Walvis Bay’s waste landfill to become electricity source

The municipality of Walvis Bay is studying the viability of a power plant that can generate electricity from urban waste. Technology advances in recent years have made it possible now to almost utilise to full extent all waste dumped on landfills to be incinerated and generating electricity in the process.
The municipal council in principle approved of the project at its most recent ordinary council meeting and tasked five municipal officials under the leadership of the Chief Executive Officer Mr Muronga Haingura to spear-head the process of establishing the plant at Walvis Bay over the medium term.
The task team also has a number of external members, two from Erongo RED and a consultant from an organisation by the name of African Expert Federation. The company which seeks to tie up with the municipality of Walvis Bay in a public-private partnership (ppp) for the project is Modern Construction Tech under the leadership of a certain Mr Alexcender Kureskkin.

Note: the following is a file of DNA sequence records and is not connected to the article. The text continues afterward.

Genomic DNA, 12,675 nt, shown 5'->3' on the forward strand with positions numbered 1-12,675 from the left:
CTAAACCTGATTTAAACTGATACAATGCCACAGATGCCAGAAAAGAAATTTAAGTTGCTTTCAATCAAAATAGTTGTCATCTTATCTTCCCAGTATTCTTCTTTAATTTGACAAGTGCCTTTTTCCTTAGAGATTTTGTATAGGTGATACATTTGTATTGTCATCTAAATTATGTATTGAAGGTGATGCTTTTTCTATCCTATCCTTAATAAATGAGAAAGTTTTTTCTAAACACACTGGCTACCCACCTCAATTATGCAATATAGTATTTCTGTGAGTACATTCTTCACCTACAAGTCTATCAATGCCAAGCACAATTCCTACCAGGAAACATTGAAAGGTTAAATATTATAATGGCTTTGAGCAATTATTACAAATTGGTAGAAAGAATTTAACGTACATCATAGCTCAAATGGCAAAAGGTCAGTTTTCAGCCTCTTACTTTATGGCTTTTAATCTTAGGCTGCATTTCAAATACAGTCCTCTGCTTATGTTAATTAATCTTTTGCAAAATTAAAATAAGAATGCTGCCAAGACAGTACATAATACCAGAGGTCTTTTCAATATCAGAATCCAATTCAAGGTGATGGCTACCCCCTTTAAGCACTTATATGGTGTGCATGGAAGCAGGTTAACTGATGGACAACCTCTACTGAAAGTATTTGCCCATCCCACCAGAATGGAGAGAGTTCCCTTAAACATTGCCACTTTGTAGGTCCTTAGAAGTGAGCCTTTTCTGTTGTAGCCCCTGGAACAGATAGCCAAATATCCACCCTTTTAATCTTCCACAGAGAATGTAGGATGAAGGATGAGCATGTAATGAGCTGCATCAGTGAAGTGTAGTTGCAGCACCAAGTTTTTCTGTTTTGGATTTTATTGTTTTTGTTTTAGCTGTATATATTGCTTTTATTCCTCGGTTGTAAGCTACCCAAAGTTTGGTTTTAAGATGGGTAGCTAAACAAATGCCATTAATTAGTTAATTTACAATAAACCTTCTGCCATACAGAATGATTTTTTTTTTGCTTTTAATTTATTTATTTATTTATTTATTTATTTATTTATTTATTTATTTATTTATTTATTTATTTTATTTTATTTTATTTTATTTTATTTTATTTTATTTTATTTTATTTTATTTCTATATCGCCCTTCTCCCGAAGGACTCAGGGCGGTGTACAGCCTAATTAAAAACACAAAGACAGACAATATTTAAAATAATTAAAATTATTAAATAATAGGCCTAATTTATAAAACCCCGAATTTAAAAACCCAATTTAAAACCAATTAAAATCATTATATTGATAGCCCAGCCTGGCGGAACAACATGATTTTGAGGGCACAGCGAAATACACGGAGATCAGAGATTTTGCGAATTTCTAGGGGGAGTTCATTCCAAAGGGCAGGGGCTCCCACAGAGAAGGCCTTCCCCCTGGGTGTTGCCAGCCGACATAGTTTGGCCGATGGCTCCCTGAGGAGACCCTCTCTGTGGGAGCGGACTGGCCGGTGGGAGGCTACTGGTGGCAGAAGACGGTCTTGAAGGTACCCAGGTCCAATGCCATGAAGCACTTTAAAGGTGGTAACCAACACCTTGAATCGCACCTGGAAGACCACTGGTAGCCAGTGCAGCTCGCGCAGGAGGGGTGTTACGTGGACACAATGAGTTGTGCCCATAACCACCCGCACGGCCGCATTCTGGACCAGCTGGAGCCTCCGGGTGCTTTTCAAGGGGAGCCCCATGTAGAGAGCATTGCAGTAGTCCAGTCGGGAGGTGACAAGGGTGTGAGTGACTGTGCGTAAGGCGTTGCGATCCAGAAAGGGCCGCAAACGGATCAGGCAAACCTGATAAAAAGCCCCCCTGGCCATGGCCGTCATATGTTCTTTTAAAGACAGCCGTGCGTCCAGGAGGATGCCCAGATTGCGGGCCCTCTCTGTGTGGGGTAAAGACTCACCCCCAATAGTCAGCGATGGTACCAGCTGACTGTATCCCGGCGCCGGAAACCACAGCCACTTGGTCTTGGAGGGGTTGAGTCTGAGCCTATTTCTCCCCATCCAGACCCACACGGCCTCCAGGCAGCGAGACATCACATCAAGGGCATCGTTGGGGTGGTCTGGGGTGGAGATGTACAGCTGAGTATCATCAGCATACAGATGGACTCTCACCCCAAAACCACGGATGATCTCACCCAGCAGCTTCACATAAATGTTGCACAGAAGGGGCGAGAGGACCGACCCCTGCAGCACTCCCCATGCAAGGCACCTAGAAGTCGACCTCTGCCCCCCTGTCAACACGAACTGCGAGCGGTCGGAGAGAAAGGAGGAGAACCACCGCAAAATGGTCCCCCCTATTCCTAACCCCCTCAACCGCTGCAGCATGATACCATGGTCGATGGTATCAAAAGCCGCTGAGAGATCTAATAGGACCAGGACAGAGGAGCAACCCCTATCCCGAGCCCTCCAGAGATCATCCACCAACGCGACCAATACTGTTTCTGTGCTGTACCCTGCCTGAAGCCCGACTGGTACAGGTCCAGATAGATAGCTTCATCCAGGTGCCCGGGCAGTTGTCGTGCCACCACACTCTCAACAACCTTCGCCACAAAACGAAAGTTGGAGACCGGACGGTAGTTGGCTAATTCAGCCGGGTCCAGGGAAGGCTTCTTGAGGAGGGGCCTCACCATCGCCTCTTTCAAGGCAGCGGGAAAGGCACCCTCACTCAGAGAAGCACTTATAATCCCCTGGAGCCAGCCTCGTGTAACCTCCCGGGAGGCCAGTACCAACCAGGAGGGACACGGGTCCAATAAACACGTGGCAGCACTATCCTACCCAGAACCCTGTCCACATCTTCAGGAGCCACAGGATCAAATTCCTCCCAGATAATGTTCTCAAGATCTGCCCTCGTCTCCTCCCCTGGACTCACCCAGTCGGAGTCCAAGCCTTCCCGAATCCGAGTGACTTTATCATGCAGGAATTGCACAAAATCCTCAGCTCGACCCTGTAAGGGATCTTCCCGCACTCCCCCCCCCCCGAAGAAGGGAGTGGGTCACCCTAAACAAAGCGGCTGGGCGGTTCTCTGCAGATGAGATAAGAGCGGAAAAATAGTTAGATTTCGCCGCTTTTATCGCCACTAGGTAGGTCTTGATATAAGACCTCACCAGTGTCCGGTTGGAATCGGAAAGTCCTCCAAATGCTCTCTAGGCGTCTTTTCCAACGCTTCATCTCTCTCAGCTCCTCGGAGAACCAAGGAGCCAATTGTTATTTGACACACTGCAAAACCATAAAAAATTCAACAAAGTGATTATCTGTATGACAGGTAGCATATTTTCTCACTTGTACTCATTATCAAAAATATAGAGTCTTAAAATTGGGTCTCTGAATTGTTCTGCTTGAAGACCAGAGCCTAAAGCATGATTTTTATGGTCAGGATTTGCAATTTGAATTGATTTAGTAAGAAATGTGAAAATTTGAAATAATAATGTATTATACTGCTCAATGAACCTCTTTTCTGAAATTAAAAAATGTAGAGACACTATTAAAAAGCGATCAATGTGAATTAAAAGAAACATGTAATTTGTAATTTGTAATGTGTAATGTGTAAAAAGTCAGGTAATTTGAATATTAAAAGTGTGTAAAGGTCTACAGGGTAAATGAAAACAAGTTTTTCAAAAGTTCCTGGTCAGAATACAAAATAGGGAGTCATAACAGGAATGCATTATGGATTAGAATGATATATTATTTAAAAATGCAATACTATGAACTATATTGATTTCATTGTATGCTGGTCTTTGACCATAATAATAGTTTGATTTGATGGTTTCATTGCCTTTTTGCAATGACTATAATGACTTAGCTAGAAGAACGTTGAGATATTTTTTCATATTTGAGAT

Although the project is aimed at the medium term [up to five years] it was understood yesterday the first phase of the project would entail the massing of baled waste at the Walvis Bay dump site in order to build a reserve of baled waste for the incineration process for the power plant. Once the plant is in operation it would be possible to stay ahead with significant volumes to enable the plant to operate with consistency.
Energy Generation from Urban Waste (EGUW) is a new way of looking at solid waste management in cities globally and is expected to bring about a fundamental change in the recycling value chain. It will also allow towns and cities to reduce the size and composition of landfill sites, which is regarded as a major contributor to global warming, as decomposing waste produces large quantities of methane gas.

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